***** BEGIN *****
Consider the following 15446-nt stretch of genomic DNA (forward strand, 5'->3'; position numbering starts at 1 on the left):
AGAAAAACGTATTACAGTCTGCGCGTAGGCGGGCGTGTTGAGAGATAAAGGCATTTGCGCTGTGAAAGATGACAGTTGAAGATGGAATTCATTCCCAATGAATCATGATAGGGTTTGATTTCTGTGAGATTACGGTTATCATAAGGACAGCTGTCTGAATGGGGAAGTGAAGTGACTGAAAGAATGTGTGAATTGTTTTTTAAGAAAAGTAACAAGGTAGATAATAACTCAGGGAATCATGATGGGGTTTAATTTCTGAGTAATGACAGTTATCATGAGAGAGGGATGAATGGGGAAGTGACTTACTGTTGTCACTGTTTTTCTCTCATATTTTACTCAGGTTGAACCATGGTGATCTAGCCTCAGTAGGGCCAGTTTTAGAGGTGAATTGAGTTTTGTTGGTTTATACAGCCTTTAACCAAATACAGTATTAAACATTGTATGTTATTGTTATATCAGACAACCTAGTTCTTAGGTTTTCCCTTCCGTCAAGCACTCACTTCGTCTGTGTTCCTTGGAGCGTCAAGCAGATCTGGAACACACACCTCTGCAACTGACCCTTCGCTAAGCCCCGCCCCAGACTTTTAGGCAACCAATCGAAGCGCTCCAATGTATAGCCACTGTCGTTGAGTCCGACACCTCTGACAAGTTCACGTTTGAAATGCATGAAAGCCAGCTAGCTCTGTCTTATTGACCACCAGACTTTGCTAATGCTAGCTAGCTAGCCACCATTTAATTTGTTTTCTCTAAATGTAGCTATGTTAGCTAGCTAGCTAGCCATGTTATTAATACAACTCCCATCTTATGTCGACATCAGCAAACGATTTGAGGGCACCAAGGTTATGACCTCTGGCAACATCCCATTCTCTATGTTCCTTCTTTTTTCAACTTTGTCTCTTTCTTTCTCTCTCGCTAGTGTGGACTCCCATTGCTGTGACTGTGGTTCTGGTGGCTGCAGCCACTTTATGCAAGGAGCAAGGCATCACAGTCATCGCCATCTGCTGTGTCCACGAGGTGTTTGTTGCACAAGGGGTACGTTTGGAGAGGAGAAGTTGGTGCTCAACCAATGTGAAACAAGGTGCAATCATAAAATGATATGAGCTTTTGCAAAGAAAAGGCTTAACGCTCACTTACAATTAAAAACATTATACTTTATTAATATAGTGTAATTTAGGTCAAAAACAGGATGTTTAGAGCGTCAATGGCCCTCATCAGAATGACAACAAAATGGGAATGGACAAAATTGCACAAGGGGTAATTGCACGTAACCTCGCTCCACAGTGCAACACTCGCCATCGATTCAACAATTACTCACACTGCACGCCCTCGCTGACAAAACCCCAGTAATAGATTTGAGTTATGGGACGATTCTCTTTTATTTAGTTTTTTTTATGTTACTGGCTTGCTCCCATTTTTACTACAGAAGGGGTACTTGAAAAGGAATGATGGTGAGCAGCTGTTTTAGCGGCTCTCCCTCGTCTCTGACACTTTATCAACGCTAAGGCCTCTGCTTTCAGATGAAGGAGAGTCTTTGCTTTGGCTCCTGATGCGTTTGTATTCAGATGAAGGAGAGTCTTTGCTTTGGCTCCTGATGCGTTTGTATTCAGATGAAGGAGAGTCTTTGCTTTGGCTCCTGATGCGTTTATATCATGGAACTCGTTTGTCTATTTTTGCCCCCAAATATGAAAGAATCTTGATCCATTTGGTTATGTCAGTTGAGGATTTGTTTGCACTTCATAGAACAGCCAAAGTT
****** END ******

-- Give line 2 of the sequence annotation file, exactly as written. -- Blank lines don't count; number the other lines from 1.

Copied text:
AGAAAAACGTATTACAGTCTGCGCGTAGGCGGGCGTGTTGAGAGATAAAGGCATTTGCGCTGTGAAAGATGACAGTTGAAGATGGAATTCATTCCCAATGAATCATGATAGGGTTTGATTTCTGTGAGATTACGGTTATCATAAGGACAGCTGTCTGAATGGGGAAGTGAAGTGACTGAAAGAATGTGTGAATTGTTTTTTAAGAAAAGTAACAAGGTAGATAATAACTCAGGGAATCATGATGGGGTTTAATTTCTGAGTAATGACAGTTATCATGAGAGAGGGATGAATGGGGAAGTGACTTACTGTTGTCACTGTTTTTCTCTCATATTTTACTCAGGTTGAACCATGGTGATCTAGCCTCAGTAGGGCCAGTTTTAGAGGTGAATTGAGTTTTGTTGGTTTATACAGCCTTTAACCAAATACAGTATTAAACATTGTATGTTATTGTTATATCAGACAACCTAGTTCTTAGGTTTTCCCTTCCGTCAAGCACTCACTTCGTCTGTGTTCCTTGGAGCGTCAAGCAGATCTGGAACACACACCTCTGCAACTGACCCTTCGCTAAGCCCCGCCCCAGACTTTTAGGCAACCAATCGAAGCGCTCCAATGTATAGCCACTGTCGTTGAGTCCGACACCTCTGACAAGTTCACGTTTGAAATGCATGAAAGCCAGCTAGCTCTGTCTTATTGACCACCAGACTTTGCTAATGCTAGCTAGCTAGCCACCATTTAATTTGTTTTCTCTAAATGTAGCTATGTTAGCTAGCTAGCTAGCCATGTTATTAATACAACTCCCATCTTATGTCGACATCAGCAAACGATTTGAGGGCACCAAGGTTATGACCTCTGGCAACATCCCATTCTCTATGTTCCTTCTTTTTTCAACTTTGTCTCTTTCTTTCTCTCTCGCTAGTGTGGACTCCCATTGCTGTGACTGTGGTTCTGGTGGCTGCAGCCACTTTATGCAAGGAGCAAGGCATCACAGTCATCGCCATCTGCTGTGTCCACGAGGTGTTTGTTGCACAAGGGGTACGTTTGGAGAGGAGAAGTTGGTGCTCAACCAATGTGAAACAAGGTGCAATCATAAAATGATATGAGCTTTTGCAAAGAAAAGGCTTAACGCTCACTTACAATTAAAAACATTATACTTTATTAATATAGTGTAATTTAGGTCAAAAACAGGATGTTTAGAGCGTCAATGGCCCTCATCAGAATGACAACAAAATGGGAATGGACAAAATTGCACAAGGGGTAATTGCACGTAACCTCGCTCCACAGTGCAACACTCGCCATCGATTCAACAATTACTCACACTGCACGCCCTCGCTGACAAAACCCCAGTAATAGATTTGAGTTATGGGACGATTCTCTTTTATTTAGTTTTTTTTATGTTACTGGCTTGCTCCCATTTTTACTACAGAAGGGGTACTTGAAAAGGAATGATGGTGAGCAGCTGTTTTAGCGGCTCTCCCTCGTCTCTGACACTTTATCAACGCTAAGGCCTCTGCTTTCAGATGAAGGAGAGTCTTTGCTTTGGCTCCTGATGCGTTTGTATTCAGATGAAGGAGAGTCTTTGCTTTGGCTCCTGATGCGTTTGTATTCAGATGAAGGAGAGTCTTTGCTTTGGCTCCTGATGCGTTTATATCATGGAACTCGTTTGTCTATTTTTGCCCCCAAATATGAAAGAATCTTGATCCATTTGGTTATGTCAGTTGAGGATTTGTTTGCACTTCATAGAACAGCCAAAGTT